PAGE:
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High Country CSA ready for winter

Article Published: Oct. 28, 2010 | Modified: Sep. 7, 2011
High Country CSA ready for winter

The woolly worms are predicting another long, cold winter this season - but that doesn't mean Watauga County consumers have to do without fresh, local, organic produce and meat.

For the second year in a row, High Country CSA (Community Supported Agriculture) will link local consumers with local farmers at monthly pickups at the Watauga County Agricultural Extension.

Maverick Farms of Valle Crucis established High Country CSA in January 2009, with funding from the North Carolina Rural Economic Development Center and support from local farms and farmer groups, such as the New River Organic Growers Cooperative. All of the participating farms grow and produce by organic standards.

The project gathers produce from local farmers and food producers and distributes it under the community-supported agriculture (CSA) model. In the regular season (May through October), consumers buy shares in advance of the growing season, and receive a variety of produce each week. In the winter season, consumers order food online, and then pick it up monthly.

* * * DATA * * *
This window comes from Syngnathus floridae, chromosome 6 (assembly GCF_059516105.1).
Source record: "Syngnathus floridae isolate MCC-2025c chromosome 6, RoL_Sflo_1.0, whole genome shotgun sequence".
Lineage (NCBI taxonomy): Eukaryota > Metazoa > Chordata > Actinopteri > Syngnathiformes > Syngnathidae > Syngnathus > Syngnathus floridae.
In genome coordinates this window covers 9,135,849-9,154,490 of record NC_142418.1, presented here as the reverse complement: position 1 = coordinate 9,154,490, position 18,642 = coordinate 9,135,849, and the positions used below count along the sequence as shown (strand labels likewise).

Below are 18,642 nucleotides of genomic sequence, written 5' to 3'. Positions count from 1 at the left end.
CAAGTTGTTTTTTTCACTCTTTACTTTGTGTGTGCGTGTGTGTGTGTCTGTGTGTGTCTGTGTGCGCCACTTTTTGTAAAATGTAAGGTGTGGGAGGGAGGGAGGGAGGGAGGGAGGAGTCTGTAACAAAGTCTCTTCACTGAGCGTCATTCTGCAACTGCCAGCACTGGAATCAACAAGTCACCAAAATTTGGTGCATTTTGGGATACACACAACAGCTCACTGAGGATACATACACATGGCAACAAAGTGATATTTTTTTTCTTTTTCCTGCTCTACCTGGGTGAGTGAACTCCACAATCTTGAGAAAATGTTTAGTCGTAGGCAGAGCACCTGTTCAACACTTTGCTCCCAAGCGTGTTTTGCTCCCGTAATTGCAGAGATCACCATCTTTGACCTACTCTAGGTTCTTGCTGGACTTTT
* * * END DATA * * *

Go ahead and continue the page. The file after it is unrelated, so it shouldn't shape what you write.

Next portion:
High Country CSA recently finished its second regular season (May-Oct.), in which 22 area farms produced food for more than 80 local families. Starting in November, many of those same 22 farms will offer everything from fresh greens to pastured meat to artisanal bread to anyone who orders through High Country CSA.

"We are getting ready to start our second year producing local food in the High Country through fall and winter. We're excited to expand and welcome both new growers and new eaters," said High Country CSA coordinator Franya Hutchins. "Participation is very simple, and people will have access to local, organically produced vegetables, dairy, meat, bread, bagels, and even chocolate and granola."

The group has almost doubled in size since its inception, due to "the flexibility and consistency for growers, as well as the high quality and unique opportunity to eat local year round for consumers," Hutchins said.

She added that more and more High country CSA-affiliated farmers are investing in "season-extension infrastructure," such as passive-solar greenhouses and hoophouses, which will expand the supply of top-quality greens and other cold-hardy vegetables all winter.

High Country CSA has recently been approved to receive EBT/SNAP benefits, and should be set up to do so in the next month.

Orders are made online and participants meet once a month for distribution. Anyone can order, so there are no membership charges or requirements. To learn more, email (

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